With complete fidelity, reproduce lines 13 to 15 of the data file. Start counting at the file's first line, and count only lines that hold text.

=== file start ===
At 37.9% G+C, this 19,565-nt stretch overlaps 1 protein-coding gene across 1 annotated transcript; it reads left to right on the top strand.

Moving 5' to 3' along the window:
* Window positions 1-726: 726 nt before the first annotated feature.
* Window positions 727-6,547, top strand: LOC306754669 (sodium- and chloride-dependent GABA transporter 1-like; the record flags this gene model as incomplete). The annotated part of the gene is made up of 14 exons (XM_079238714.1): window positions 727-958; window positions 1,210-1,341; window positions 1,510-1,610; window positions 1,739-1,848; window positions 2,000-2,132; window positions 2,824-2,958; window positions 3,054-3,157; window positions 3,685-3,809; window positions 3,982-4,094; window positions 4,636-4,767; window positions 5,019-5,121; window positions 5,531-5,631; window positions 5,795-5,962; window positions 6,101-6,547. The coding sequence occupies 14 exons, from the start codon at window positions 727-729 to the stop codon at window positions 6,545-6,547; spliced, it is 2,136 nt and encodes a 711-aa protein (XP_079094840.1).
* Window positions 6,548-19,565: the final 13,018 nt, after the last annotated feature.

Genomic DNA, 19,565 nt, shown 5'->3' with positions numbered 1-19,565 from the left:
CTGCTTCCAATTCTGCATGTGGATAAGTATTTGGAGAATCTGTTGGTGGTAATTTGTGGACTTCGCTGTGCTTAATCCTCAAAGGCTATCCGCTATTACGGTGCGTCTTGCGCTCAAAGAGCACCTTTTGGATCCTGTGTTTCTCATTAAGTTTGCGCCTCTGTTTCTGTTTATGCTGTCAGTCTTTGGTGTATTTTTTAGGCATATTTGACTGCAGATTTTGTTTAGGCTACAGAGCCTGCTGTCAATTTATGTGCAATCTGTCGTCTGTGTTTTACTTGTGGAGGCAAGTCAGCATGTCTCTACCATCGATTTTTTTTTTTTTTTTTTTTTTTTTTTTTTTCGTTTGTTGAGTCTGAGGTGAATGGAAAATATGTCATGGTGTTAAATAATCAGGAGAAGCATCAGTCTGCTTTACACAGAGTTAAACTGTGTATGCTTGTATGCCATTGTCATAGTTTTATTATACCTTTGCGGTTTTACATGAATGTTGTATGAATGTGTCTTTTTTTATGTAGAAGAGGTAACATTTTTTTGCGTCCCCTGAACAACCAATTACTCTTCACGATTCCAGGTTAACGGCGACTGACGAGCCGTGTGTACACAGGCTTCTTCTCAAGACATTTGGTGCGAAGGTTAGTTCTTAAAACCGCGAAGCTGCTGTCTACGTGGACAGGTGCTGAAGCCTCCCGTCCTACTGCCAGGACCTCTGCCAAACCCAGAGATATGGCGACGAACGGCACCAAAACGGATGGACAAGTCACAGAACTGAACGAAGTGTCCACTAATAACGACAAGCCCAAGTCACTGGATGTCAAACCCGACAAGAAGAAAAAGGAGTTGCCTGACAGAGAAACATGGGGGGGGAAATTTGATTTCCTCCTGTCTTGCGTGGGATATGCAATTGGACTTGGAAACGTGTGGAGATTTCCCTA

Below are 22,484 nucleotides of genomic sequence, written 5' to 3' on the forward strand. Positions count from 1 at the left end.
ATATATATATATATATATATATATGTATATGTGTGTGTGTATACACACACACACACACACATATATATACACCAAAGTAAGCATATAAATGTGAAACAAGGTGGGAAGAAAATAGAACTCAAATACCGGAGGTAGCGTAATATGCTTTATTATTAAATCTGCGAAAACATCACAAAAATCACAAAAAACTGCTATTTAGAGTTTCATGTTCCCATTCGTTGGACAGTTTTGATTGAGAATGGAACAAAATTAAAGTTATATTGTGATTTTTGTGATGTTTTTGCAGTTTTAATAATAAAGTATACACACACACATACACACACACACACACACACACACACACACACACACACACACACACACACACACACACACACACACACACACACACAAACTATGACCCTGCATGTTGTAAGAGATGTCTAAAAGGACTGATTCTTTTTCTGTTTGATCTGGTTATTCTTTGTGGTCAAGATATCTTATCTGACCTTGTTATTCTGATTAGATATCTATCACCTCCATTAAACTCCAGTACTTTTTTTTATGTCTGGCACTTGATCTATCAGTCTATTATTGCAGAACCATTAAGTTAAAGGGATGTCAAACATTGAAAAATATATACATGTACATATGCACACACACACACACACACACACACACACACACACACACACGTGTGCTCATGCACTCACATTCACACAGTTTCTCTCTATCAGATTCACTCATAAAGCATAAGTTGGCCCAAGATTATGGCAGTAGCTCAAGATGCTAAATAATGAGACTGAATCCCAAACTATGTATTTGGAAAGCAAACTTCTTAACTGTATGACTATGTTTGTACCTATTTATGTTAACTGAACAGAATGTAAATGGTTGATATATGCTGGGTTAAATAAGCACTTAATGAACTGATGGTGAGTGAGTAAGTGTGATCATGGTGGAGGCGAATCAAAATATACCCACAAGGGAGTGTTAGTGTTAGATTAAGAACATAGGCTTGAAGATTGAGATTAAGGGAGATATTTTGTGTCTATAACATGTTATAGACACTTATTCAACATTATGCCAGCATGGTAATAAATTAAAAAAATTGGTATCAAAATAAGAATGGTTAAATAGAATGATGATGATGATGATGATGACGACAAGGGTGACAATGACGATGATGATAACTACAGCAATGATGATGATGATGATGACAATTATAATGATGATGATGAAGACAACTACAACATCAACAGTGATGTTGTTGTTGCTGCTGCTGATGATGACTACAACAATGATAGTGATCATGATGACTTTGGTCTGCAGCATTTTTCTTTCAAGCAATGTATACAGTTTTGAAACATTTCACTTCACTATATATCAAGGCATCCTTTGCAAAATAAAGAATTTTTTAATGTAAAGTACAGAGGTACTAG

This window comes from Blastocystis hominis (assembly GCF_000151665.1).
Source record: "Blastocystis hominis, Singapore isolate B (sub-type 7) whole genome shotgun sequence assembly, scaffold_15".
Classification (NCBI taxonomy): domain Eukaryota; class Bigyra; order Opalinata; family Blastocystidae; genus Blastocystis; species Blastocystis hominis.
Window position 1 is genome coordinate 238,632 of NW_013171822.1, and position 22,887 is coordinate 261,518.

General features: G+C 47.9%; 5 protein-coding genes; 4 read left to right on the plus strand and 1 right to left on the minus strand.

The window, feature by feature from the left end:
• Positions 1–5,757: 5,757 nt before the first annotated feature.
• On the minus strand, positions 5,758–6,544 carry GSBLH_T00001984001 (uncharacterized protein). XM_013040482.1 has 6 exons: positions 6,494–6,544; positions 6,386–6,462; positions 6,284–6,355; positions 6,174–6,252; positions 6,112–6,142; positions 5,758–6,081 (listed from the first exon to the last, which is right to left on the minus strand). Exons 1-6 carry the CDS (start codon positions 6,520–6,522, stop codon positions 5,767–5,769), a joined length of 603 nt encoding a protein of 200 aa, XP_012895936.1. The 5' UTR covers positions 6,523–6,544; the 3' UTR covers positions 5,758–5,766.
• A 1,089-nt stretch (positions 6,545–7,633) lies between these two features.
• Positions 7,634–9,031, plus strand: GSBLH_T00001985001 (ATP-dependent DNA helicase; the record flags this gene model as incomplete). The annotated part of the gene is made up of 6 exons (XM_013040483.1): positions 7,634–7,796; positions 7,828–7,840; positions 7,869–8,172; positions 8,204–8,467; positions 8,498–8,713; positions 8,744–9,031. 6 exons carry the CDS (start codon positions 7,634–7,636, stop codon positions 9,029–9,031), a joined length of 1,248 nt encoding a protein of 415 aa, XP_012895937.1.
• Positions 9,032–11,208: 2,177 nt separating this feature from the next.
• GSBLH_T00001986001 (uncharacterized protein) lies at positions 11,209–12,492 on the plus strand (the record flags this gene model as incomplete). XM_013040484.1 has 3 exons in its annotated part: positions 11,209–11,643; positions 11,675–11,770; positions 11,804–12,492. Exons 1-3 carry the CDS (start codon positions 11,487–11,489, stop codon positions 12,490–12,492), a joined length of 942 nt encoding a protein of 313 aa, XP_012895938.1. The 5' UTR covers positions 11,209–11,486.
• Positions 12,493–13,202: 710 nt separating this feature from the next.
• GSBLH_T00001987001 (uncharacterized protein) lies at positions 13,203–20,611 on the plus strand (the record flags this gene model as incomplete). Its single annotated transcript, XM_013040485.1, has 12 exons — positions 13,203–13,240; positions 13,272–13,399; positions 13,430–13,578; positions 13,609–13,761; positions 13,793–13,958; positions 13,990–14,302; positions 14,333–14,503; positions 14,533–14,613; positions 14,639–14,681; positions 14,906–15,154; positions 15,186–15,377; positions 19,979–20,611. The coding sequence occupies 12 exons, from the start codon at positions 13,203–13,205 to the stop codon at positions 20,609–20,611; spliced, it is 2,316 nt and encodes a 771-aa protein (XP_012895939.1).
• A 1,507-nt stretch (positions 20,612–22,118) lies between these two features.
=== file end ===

Window position 1 is genome coordinate 238,632 of NW_013171822.1, and position 22,887 is coordinate 261,518.

General features: G+C 47.9%; 5 protein-coding genes; 4 read left to right on the plus strand and 1 right to left on the minus strand.

The window, feature by feature from the left end: